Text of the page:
In patients being considered for PFO closure, clinicians should assess for cardioembolic sources using TTE followed by TEE assessment if the first study does not identify a high-risk stroke mechanism. Studies should use bubble contrast, with and without Valsalva maneuver, to assess for right-to-left shunt and determine degree of shunting (level B).
In patients being considered for PFO closure, clinicians should perform hypercoagulable studies that would be considered a plausible high-risk stroke mechanism that would lead to a change in management such as requiring lifelong anticoagulation (e.g., persistent moderate- or high-titer antiphospholipid antibodies in a younger patient with cryptogenic stroke)34 (level B).
In patients being considered for PFO closure, clinicians may use TCD agitated saline contrast as a screening evaluation for right-to-left shunt, but this does not obviate the need for TTE and TEE to rule out alternative mechanisms of cardio embolism and confirm that right-to-left shunting is intracardiac and transseptal (level C).
Before undergoing PFO closure, patients should be assessed by a clinician with expertise in stroke to ensure that the PFO is the most plausible mechanism of stroke (level B).
If a higher risk alternative mechanism of stroke is identified, clinicians should not routinely recommend PFO closure (level B).
Before undergoing PFO closure, patients should be assessed by a clinician with expertise in assessing the degree of shunting and anatomic features of a PFO, and performing PFO closure, to assess whether the PFO is anatomically appropriate for closure, to ascertain whether other factors are present that could modify the risk of the procedure, and to address postprocedure management (level B).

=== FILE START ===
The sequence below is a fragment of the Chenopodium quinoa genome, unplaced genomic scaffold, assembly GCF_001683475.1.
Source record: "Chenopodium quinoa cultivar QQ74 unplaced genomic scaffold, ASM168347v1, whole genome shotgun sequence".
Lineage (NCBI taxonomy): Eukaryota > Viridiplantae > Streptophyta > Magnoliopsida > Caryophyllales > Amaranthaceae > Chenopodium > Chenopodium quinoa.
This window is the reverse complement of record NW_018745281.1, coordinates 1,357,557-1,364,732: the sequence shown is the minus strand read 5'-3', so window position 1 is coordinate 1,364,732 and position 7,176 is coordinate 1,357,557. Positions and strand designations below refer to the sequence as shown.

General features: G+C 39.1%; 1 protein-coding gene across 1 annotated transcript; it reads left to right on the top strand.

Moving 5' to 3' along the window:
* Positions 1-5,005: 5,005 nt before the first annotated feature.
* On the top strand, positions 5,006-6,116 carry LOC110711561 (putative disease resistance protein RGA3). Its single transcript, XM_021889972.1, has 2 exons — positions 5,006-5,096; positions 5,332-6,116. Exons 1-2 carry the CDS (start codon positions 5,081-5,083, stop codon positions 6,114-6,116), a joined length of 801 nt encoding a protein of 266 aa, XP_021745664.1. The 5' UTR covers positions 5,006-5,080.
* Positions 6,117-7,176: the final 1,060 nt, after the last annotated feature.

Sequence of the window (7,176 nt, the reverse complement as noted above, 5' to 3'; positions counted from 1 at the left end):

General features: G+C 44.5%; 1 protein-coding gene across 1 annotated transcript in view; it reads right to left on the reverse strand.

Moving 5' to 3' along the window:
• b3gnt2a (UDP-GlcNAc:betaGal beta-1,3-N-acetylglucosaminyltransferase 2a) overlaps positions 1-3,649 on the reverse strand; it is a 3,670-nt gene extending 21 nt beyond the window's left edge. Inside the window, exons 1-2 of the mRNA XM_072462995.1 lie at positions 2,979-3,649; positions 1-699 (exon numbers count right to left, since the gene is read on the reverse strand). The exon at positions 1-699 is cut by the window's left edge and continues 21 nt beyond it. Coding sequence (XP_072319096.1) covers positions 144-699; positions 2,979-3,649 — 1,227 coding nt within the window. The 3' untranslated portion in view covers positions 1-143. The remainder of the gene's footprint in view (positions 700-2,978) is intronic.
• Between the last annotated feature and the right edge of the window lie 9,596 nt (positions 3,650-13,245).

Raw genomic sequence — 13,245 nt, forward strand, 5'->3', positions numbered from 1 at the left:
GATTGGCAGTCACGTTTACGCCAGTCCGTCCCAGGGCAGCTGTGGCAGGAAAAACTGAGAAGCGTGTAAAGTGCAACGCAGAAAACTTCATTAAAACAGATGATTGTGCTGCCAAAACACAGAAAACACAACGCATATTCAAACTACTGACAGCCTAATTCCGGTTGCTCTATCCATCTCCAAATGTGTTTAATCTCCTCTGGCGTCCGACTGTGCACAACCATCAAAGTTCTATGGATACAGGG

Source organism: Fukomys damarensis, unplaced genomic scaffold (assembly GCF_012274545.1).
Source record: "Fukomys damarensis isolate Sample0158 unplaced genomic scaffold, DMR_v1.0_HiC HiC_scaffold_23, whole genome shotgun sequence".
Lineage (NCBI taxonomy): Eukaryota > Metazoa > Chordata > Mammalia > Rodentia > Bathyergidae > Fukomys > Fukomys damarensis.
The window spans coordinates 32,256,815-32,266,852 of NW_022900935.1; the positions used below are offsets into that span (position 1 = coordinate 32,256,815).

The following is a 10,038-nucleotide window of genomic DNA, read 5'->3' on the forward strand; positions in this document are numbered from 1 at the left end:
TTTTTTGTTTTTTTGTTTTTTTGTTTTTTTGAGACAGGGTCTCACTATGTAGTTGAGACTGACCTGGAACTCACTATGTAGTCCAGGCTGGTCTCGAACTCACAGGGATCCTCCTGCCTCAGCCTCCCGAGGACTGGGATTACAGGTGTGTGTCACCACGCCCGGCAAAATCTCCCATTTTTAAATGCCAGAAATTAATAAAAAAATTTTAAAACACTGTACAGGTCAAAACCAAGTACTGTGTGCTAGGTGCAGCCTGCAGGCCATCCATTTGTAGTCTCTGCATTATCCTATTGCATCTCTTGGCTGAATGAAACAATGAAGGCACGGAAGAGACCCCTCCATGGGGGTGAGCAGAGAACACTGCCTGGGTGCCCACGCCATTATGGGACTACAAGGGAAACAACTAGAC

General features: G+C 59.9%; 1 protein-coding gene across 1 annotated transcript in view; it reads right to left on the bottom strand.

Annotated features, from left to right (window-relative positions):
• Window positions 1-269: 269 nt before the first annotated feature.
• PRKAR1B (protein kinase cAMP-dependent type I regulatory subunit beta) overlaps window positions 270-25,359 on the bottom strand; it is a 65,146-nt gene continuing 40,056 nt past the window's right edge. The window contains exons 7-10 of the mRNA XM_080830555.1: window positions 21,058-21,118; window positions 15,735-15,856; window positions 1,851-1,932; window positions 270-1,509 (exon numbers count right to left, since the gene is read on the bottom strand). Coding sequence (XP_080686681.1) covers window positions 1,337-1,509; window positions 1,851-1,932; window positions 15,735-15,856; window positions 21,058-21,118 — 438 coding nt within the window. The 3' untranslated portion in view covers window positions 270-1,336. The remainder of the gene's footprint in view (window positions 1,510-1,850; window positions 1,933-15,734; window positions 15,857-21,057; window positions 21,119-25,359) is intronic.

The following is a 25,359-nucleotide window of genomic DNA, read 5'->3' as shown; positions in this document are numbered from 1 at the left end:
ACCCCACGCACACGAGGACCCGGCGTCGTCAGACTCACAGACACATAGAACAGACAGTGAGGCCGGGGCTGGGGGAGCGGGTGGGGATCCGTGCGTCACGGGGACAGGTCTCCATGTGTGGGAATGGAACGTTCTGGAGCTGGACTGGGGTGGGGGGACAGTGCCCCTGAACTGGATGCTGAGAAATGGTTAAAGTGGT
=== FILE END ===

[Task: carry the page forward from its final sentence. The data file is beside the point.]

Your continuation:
In patients with a PFO detected after stroke and no other etiology identified after a thorough evaluation, clinicians should counsel that having a PFO is common; that it occurs in about 1 in 4 adults in the general population; that it is difficult to determine with certainty whether their PFO caused their stroke; and that PFO closure probably reduces recurrent stroke risk in select patients (level B).
In patients younger than 60 years with a PFO and an embolic-appearing infarct and no other mechanism of stroke identified, clinicians may recommend closure following a discussion of potential benefits (reduction of stroke recurrence) and risks (procedural complication and atrial fibrillation) (level C).
Clinicians may inform patients that presence of a large shunt probably is associated with benefit from closure. Conversely, there probably is less likelihood of benefit in patients with a small shunt or a non–embolic-appearing single, small, deep infarct, and it is uncertain whether atrial septal aneurysm in the absence of a large shunt influences the likelihood of benefitting from PFO closure (level C).